Human Rights and Democracy Report 2014: Democratic People’s Republic of Korea (DPRK) - in-year update July 2015

Published 15 July 2015


The period between January and June 2015 saw little discernible change in the DPRK’s approach to human rights or the human rights situation in-country.

The DPRK maintained contact with the international community on human rights during the reporting period. This included the attendance of Foreign Minister Ri Su Yong at the 28th session of the UN Human Rights Council (HRC) in Geneva from 2-27 March, where the DPRK protested against past resolutions on the human rights situation in the DPRK. The 14th session of the EU-DPRK political dialogue (19-24 June) covered areas of concern to the EU, including respect for human rights, DPRK prison camps, torture, and lack of freedom of expression or political participation. Human rights were also raised in meetings with other parts of the DPRK regime, including the Workers’ Party and the Supreme Court. The European External Action Service delegation’s subsequent statement highlights that in the discussions they “urged the DPRK to re-engage in meaningful terms with the international community on all issues of concern”. DPRK state media reported that discussions had included human rights, but provided no further details.

The UK worked with international partners to ensure this year’s HRC resolution continued to focus on the findings and recommendations of the 2014 UN Commission of Inquiry (COI) report on human rights in the DPRK, as well as reflecting recent developments, such as the December 2014 UN General Assembly resolution and the UN Security Council discussion of the situation in the DPRK the same month. The resolution also requested that the Office of the High Commissioner for Human Rights (OHCHR) convene a panel discussion on human rights in the DPRK at the September 2015 session of the HRC. UK diplomatic missions around the world lobbied governments in support of the resolution, which was passed on 27 March with 27 votes in favour, six against and 14 abstentions. In a state media report at the end of March, the DPRK condemned the HRC resolution as a “politically-motivated fraudulent document” and strongly criticised the decision to open an Office of the High Commissioner for Human Rights in Seoul, South Korea.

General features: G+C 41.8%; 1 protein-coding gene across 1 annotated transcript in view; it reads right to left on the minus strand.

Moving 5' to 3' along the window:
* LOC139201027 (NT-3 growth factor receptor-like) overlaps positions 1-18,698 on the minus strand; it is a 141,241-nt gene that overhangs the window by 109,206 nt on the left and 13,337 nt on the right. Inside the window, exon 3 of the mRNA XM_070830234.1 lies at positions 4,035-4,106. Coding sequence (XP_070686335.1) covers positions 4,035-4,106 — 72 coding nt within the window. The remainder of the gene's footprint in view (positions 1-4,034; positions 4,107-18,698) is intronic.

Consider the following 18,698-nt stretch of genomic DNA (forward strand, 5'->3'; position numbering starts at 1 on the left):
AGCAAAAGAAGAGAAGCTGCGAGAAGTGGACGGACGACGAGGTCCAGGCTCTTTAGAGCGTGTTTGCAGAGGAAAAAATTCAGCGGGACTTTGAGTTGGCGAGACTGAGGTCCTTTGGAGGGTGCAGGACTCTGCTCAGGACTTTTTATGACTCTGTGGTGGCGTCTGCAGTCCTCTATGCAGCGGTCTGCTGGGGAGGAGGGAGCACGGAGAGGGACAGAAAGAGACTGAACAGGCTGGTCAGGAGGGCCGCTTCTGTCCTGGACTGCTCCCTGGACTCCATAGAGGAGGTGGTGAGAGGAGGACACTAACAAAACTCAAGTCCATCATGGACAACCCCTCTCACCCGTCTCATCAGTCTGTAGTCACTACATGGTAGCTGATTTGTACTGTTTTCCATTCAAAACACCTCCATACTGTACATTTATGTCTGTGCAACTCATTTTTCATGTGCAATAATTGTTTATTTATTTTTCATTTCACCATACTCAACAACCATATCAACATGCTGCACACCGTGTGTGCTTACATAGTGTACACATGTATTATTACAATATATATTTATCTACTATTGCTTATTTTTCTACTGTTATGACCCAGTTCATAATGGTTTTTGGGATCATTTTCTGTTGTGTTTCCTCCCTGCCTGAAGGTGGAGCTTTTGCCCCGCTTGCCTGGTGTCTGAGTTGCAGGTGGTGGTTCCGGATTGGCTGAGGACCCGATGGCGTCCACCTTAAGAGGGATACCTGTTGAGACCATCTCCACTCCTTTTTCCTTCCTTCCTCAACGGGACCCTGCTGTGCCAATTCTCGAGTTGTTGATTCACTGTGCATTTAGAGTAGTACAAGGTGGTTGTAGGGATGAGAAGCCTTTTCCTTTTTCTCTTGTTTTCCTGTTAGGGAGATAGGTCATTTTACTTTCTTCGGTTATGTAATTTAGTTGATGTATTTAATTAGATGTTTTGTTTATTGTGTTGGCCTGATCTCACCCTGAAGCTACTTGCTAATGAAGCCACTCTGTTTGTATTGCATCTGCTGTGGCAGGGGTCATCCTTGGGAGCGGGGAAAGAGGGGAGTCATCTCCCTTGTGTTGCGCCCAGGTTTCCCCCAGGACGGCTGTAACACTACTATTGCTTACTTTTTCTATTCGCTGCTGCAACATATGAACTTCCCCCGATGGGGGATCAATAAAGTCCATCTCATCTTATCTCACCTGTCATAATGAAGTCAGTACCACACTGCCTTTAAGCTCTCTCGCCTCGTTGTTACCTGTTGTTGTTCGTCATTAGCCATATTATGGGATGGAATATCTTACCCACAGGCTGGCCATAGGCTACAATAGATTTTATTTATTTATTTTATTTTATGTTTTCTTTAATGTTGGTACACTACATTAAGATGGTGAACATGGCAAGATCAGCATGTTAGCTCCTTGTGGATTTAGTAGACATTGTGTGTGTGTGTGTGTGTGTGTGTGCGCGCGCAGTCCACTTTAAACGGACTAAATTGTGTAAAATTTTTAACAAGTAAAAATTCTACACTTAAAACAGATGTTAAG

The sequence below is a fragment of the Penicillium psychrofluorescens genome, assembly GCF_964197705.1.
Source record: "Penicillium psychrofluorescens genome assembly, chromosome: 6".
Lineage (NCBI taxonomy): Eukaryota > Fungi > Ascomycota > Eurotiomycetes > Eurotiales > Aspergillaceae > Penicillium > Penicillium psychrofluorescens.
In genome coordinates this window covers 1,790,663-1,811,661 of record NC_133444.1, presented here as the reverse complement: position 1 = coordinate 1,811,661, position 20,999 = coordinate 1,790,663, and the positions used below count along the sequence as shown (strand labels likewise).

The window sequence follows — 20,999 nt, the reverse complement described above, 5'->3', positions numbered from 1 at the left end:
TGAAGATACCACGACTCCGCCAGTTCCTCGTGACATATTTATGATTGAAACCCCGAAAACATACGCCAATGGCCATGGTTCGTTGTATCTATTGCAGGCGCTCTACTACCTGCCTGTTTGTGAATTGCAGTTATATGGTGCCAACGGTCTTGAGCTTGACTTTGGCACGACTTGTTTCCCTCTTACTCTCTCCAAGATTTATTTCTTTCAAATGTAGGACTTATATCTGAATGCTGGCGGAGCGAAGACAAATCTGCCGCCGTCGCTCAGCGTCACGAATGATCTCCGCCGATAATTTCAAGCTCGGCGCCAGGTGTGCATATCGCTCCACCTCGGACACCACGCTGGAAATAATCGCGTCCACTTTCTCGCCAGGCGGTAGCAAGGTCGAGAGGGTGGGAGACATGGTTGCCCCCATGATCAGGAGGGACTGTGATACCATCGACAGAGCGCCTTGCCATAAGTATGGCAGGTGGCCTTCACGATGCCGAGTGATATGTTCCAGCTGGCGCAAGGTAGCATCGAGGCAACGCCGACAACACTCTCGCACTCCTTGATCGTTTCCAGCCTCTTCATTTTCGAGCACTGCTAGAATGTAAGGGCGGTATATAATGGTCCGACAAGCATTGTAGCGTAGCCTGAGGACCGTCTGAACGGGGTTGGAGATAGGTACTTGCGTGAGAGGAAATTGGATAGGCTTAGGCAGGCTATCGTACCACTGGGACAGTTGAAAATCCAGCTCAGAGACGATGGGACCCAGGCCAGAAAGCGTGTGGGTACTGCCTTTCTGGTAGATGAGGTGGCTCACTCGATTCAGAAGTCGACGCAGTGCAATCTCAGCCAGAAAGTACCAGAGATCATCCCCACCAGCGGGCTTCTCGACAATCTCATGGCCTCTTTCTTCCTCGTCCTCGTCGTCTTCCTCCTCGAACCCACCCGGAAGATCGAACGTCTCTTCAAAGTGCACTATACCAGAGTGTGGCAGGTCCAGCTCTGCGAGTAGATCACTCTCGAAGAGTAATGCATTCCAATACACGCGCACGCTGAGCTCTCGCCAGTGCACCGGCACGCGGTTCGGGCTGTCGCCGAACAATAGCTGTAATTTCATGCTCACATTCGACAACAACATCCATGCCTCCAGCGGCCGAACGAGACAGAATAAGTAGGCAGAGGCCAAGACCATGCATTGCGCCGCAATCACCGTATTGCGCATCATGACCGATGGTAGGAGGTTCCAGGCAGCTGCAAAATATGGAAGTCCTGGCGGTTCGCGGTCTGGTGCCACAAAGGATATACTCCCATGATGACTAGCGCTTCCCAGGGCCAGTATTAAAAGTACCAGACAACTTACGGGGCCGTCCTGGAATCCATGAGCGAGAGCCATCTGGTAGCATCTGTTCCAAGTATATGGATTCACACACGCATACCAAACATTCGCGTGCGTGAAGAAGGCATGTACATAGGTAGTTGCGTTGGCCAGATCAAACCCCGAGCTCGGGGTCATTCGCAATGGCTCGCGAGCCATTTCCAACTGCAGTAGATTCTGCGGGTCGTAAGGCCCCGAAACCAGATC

Direct engagement in Pyongyang during the early months of 2015 was limited by the quarantine restrictions DPRK imposed in response to Ebola in West Africa. A senior Foreign and Commonwealth Office (FCO) official met the DPRK Ambassador in London in January 2015, reiterating concern over the DPRK’s failure to adhere to international obligations. During the meeting, the FCO underscored the credibility and importance of the COI report. The FCO urged the DPRK to engage with international organisations and to allow visits by international non-governmental organisations (NGOs), the UN Special Rapporteur and the EU Special Representative for human rights.

In addition to meeting the DPRK Ambassador, FCO officials held regular meetings with other DPRK diplomats during the first half of 2015. Most recently, the FCO met the DPRK Embassy in June, requesting an update on the DPRK’s progress on the 185 Universal Periodic Review recommendations it had accepted following the last peer review in 2014.